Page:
Pacho Villa’s forces were able to cause significant damage to Columbus before being driven out. Shortly afterwards, President Woodrow Wilson authorized a punitive expedition into Mexico to capture Villa. Additionally, National Guard troops from around the country were mobilized to guard the U.S.-Mexican border against future raids. Villa was not captured, and additional raids did not happen.
Henry, like many of the men sent to the border, spent much of their time in training and preparation. Troop reviews served as a show of force for would-be Mexican attackers. Henry describes one such scene:
Yesterday there was the biggest review of the U.S. troops since the Civil War. Over 26,000 participated … We marched into El Paso by a roundabout route and then all through the town going back to Fort Bliss to be reviewed.
The United States was showing its force at the border. However, within the context of the world’s stage, with war raging in Europe, Henry puts the scene in perspective:
It was really most impressive seeing all those men gathered together and being one of them, but when you think that the whole thing was about five eighths of a Germany army corps it is really pathetic.
Henry's summer in Texas guarding the Mexican border prepared him, in many ways, for the rest of his life. He experienced both the excitement and the dullness that comes with serving in the military. He saw what he considered shortcomings of the system. Eager to be helpful in the conflict that was engulfing the world, he sought out a more active service. His next step would be joining the Ambulance corps in France.
Before the U.S. entered the war, one of the most active ways a U.S citizen could help the allied cause was to volunteer to join the Ambulance Corps.
In a letter to his father: “There are many men here now that truck sections are being formed to carry munitions to the front. The French Army has said that this is the best way we can help as their recent offensive was so unsuccessful on account of the lack of truck drivers.”
Even after the U.S. joined the war, the Ambulance Service continued to be an active way to participate. To leave France was to risk leaving the site of the action only to spend months in training, or even worse, being stationed in an out-of-the-way location such as Alaska or the Philippines.
The United States is at war, the war is in France, I am in France working (in a small way) for the common cause (that is a bombastic phrase)- wouldn’t it be foolish for me to go back to America? Seems so to me.Henry remained in the Ambulance Corps until mid-1917, at which time he transferred to the Auto-Transport school to continue helping the French move people and goods back and forth to the front.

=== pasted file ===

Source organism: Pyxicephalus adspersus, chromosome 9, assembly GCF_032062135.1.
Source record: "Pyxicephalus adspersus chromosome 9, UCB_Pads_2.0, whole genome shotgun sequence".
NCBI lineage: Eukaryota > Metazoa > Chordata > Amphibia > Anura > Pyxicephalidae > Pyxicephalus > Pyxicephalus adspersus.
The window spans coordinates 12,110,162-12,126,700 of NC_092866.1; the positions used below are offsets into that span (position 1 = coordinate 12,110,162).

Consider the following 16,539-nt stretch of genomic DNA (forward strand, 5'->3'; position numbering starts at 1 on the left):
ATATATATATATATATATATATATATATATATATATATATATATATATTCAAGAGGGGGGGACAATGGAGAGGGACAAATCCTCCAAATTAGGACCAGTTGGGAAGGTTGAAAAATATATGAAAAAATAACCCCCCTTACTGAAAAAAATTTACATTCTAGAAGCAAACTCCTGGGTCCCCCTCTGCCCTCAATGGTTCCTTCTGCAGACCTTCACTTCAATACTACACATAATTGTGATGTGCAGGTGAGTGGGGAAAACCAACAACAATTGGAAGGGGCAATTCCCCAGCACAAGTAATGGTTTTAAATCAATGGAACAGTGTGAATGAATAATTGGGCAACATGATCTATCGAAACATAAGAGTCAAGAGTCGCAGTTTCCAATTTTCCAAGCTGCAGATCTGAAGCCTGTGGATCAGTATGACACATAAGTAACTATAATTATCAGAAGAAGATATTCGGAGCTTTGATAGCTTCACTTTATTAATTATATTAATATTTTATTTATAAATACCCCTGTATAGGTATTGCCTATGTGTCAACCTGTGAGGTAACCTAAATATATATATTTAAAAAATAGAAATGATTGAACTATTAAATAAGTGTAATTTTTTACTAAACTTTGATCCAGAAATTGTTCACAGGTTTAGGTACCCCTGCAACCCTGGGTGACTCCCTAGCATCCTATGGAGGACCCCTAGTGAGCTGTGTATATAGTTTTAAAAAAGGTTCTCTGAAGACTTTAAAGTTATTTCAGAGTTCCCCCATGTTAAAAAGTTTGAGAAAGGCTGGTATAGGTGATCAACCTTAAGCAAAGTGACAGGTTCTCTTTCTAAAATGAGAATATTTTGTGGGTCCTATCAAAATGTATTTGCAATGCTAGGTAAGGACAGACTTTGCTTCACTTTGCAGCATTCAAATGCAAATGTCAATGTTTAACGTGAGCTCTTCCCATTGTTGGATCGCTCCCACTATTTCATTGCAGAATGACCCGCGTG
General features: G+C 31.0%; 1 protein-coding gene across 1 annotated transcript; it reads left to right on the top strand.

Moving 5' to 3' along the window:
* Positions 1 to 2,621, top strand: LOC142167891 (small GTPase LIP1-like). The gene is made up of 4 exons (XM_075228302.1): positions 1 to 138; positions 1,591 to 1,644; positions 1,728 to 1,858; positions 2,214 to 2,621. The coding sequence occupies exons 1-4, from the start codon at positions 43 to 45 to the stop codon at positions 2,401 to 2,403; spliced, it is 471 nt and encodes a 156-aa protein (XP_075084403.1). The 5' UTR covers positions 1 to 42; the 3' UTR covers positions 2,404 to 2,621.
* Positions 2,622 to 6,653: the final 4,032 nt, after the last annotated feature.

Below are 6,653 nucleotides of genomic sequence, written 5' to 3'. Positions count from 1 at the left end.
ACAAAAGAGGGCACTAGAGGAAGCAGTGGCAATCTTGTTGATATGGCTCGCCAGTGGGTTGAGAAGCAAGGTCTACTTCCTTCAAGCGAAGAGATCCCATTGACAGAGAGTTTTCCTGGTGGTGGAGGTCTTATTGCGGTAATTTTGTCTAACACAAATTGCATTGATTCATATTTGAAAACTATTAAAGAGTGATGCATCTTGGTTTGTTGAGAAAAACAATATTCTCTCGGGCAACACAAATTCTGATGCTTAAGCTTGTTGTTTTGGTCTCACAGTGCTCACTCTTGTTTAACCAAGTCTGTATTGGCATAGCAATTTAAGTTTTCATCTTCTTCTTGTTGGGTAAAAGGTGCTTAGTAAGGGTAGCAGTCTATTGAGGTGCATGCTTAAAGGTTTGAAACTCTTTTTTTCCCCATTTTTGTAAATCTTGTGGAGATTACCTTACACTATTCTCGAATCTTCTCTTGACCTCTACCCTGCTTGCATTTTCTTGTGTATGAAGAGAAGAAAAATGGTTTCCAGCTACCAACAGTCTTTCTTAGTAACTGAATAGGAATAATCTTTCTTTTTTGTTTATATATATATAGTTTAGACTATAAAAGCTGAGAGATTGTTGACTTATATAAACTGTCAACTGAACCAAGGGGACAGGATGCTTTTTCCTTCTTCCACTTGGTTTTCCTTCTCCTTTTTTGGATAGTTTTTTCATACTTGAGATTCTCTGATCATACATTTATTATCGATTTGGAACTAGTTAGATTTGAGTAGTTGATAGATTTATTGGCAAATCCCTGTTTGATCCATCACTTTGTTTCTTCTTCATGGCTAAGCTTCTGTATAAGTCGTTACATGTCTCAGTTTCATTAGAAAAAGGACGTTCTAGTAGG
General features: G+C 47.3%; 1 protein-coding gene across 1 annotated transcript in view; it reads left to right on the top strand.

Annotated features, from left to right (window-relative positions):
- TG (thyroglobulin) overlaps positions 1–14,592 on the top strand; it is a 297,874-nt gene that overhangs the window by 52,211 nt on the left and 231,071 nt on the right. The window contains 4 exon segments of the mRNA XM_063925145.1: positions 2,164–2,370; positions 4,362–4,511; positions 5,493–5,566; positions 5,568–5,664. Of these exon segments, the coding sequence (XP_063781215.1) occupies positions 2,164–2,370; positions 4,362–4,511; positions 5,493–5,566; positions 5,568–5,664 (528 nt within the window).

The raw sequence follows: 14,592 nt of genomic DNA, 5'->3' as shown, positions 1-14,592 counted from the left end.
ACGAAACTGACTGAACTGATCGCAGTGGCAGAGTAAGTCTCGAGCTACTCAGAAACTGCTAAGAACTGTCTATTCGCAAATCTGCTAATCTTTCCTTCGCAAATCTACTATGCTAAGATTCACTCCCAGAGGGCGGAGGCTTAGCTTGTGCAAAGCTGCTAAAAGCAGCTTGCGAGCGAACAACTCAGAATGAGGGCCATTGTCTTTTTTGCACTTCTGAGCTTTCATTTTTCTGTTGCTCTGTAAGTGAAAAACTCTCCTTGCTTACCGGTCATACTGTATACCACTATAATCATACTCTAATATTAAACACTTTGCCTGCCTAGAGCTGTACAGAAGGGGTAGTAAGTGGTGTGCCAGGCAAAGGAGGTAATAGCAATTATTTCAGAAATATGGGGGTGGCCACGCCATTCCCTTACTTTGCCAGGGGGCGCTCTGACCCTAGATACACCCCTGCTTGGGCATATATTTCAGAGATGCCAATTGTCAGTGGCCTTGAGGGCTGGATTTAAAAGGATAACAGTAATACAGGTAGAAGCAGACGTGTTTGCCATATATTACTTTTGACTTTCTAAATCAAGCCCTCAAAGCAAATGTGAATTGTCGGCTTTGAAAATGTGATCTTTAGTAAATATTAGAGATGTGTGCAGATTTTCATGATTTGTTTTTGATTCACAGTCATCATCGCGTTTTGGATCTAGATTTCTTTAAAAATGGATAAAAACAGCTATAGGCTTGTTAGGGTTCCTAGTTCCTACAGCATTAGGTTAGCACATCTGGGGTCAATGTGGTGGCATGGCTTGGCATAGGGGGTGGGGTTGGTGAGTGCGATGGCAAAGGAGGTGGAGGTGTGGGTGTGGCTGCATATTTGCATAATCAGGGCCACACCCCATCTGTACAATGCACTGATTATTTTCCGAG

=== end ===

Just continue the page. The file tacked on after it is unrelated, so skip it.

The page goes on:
The ability to inflict damage from a distance greatly increased with the development of artillery, and one of the defining aspects of the First World War was the fact that sudden death was often a possibility. However, the ability to shoot far is of little benefit without a method of determining how close to the target the shots are. Aerial observation was the solution to the problem of being able to shoot farther than a gunner can see.
In a letter to his father, Henry explains the relationship, as he sees it, between aerial observation and the other components of artillery.
This is the branch of aviation for which all other branches exist. A fighting plane goes up merely to protect friendly observation planes and sink enemy craft. Artillery would be blind without aerial observation. By getting into this game, I am not getting out of Artillery but merely raising it to the 17th power.
A month later, Henry explains the training:
At present we are flying 'puff targets' which give us a very good simulation of artillery fire control. We see a puff at the battery and then a puff near the target. Then we tell the battery by wireless how far short, over, right, and left the shots are. The battery can talk to us by putting out ground panels. It is good sport, but it is hard to estimate the distance as accurately as they require - with an error of less than thirty yards.
The letters and photographs used in this gallery were digitized and cataloged by Robert Teel, Summer 2015 Digital Library Intern.
The gallery was developed by Scott Ziegler, Web Development Librarian, and Robert Teel. Additional assistance by Charles Greifenstein, Associate Librarian & Curator of Manuscripts.